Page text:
According to research by The New York Times, the Amazon Kindle is safe for airplane takeoffs and landings yet is prohibited by the Federal Aviation Administration unless planes are at or near cruising altitude. Lab test show that electronic emissions of a Kindle is negligible, and in some cases less that some devices that are currently allowed.
In the US it is illegal to use electronic devices during takeoff and landing of an airplane, with a few exceptions, such as electric shavers, voice recording devices and health related electronics. Laptops, mobile phones, e-readers are considered to emit too much electronic interference and must be powered down before takeoff and landing. NYTimes decided to put some devices to the test to find out what the real danger is:
Gadgets are tested by monitoring the number of volts per meter coming off a device. The F.A.A. requires that before a plane can be approved as safe, it must be able to withstand up to 100 volts per meter of electrical interference.
When EMT Labs put an Amazon Kindle through a number of tests, the company consistently found that this e-reader emitted less than 30 microvolts per meter when in use. That’s only 0.00003 of a volt.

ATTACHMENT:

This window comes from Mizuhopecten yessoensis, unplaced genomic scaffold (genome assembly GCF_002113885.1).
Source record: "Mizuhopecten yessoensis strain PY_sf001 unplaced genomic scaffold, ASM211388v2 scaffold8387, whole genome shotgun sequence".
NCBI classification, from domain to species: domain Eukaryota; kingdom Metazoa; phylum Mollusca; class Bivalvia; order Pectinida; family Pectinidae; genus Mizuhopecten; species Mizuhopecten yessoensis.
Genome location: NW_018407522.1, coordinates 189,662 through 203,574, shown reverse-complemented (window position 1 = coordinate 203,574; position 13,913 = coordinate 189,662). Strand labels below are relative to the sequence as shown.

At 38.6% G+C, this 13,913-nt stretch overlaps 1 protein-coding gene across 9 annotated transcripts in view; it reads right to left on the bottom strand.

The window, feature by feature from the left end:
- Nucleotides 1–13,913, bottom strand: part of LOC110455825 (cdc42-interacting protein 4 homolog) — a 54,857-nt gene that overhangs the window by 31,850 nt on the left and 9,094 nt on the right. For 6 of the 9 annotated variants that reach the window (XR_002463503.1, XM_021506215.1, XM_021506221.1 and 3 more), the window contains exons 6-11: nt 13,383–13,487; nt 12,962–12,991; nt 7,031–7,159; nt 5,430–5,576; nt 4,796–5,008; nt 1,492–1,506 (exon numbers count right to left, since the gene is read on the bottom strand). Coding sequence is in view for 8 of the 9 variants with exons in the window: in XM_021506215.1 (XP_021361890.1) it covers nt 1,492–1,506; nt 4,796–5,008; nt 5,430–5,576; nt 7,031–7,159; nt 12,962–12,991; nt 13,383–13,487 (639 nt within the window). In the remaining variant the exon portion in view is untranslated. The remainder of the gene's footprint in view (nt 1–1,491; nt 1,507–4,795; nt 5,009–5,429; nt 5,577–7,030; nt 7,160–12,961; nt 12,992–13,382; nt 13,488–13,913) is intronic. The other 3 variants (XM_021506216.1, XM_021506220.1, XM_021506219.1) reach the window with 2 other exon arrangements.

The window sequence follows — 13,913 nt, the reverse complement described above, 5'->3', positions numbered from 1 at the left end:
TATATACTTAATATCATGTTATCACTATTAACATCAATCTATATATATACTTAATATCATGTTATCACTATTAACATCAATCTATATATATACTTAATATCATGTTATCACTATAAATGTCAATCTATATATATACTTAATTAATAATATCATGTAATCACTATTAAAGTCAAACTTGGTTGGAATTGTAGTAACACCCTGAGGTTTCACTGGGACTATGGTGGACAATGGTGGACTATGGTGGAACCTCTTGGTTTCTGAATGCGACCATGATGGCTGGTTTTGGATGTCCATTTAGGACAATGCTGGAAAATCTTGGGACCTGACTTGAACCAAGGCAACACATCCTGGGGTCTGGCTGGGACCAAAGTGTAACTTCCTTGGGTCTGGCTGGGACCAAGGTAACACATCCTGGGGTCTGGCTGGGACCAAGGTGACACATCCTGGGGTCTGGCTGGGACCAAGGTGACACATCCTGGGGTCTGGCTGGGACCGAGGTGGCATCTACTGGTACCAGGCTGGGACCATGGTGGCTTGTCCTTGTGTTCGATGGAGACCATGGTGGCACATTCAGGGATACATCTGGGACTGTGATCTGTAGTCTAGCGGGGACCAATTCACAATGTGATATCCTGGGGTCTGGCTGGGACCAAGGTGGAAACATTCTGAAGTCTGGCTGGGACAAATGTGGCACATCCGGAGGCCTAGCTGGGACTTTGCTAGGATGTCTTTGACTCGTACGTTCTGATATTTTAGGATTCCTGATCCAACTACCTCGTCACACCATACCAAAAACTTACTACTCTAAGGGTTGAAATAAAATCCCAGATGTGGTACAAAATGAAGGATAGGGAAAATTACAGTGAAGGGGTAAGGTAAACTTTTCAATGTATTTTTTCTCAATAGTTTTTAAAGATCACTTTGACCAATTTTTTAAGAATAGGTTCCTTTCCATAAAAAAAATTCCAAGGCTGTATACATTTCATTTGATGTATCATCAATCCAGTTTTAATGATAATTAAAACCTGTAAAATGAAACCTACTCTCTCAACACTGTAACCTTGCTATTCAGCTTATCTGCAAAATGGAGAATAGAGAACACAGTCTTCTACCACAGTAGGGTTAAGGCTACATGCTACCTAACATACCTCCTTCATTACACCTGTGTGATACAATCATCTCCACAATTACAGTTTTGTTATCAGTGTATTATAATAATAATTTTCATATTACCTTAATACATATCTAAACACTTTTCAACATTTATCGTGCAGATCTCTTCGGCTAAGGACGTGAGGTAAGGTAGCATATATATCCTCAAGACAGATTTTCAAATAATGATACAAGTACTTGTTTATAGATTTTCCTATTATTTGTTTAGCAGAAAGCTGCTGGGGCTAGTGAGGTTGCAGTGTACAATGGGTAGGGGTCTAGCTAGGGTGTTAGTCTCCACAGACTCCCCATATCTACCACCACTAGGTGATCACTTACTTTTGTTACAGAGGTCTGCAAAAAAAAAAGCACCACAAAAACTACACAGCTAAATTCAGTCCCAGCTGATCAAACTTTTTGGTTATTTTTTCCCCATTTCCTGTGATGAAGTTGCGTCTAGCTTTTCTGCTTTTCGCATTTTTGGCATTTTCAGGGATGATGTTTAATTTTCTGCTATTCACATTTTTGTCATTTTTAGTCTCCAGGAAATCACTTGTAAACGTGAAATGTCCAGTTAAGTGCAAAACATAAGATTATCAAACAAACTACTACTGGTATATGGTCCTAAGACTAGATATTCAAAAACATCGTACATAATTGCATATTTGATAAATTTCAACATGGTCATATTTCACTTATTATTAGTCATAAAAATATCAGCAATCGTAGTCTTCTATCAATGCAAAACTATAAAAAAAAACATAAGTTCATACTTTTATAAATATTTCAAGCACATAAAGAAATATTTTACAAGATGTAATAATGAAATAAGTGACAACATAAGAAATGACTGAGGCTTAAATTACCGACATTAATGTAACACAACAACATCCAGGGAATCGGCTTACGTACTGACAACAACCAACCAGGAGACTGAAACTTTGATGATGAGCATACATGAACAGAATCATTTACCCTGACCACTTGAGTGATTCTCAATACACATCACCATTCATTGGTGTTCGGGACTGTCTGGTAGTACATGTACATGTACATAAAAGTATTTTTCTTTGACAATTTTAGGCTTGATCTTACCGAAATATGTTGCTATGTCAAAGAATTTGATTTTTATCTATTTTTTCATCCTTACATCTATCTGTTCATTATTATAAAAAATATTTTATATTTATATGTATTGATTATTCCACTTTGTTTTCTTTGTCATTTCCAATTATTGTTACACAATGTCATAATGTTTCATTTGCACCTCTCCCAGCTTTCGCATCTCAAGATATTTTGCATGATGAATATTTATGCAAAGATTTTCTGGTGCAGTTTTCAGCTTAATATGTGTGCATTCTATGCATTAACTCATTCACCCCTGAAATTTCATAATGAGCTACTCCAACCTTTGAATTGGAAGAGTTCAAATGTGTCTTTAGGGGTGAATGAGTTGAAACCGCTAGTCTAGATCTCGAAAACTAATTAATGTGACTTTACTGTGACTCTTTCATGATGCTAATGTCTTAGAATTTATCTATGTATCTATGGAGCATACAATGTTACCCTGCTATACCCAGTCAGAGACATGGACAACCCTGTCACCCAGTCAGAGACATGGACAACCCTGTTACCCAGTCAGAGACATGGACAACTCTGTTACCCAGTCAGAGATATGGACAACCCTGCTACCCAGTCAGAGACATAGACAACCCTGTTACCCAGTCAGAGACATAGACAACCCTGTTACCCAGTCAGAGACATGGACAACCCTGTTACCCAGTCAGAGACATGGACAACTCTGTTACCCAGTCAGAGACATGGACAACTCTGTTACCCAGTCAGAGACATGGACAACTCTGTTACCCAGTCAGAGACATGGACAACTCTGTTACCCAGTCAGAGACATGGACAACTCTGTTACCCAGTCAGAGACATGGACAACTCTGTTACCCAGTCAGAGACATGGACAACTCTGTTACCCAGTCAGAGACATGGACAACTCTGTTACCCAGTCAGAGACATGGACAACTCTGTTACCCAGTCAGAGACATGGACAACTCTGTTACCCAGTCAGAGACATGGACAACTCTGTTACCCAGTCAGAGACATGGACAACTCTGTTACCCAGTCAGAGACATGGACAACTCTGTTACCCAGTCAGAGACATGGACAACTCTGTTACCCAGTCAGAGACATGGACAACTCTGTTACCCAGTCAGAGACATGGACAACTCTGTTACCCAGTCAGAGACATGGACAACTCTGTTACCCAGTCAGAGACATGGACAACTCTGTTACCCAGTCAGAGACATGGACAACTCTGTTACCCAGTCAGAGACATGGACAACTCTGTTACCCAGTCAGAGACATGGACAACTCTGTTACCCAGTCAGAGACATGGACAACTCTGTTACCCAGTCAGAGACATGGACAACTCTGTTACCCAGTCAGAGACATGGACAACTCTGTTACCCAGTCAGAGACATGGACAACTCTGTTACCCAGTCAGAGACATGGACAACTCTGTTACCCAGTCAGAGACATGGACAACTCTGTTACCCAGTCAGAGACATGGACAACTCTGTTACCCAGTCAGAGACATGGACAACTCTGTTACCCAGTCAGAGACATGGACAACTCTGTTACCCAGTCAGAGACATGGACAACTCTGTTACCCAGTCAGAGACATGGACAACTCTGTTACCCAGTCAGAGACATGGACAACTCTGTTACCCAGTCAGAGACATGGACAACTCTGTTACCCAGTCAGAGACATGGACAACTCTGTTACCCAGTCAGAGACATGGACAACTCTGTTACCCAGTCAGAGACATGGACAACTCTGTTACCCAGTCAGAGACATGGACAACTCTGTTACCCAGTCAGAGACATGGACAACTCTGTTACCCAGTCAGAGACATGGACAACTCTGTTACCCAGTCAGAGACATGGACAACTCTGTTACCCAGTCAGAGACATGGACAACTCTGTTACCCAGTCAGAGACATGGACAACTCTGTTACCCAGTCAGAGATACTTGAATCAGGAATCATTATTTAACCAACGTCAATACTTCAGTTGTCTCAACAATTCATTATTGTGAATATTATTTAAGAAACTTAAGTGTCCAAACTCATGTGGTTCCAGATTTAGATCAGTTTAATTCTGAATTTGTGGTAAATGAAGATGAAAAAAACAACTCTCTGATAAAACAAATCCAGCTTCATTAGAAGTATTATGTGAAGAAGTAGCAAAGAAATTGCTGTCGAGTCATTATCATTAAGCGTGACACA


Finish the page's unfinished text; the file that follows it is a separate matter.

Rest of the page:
“The power coming off a Kindle is completely minuscule and can’t do anything to interfere with a plane,” said Jay Gandhi, chief executive of EMT Labs, after going over the results of the test. “It’s so low that it just isn’t sending out any real interference.”
The testing of a voice recorder, which is allowed during takeoff and landing, resulted in just as much and sometimes slightly more electrical emissions than the Kindle.The article does not mention the version of the Kindle used in the test or if Wi-Fi or 3G was running.
Earlier this month the FAA approved the use of iPads by pilots in the cockpit during flights, including takeoffs and landings, in an effort to save paper. According to ZDNet the FAA tested the iPad for six months and determined it is safe for all phases of flight.
The average person might assume that the electrical emissions from one or two iPads in the cockpit are less of a concern than having a few dozen tablets and e-readers in the cabin all interfering with the plane’s controls. However, an engineer explained to the NYTimes reporter that it doesn’t work like that, emissions are not proportional. Otherwise, if every electronic device added to emissions people would not be able enter offices stocked with computers without wearing protective gear.
The reason why tablet devices are prohibited by the FAA during takeoffs and landings is still a mystery.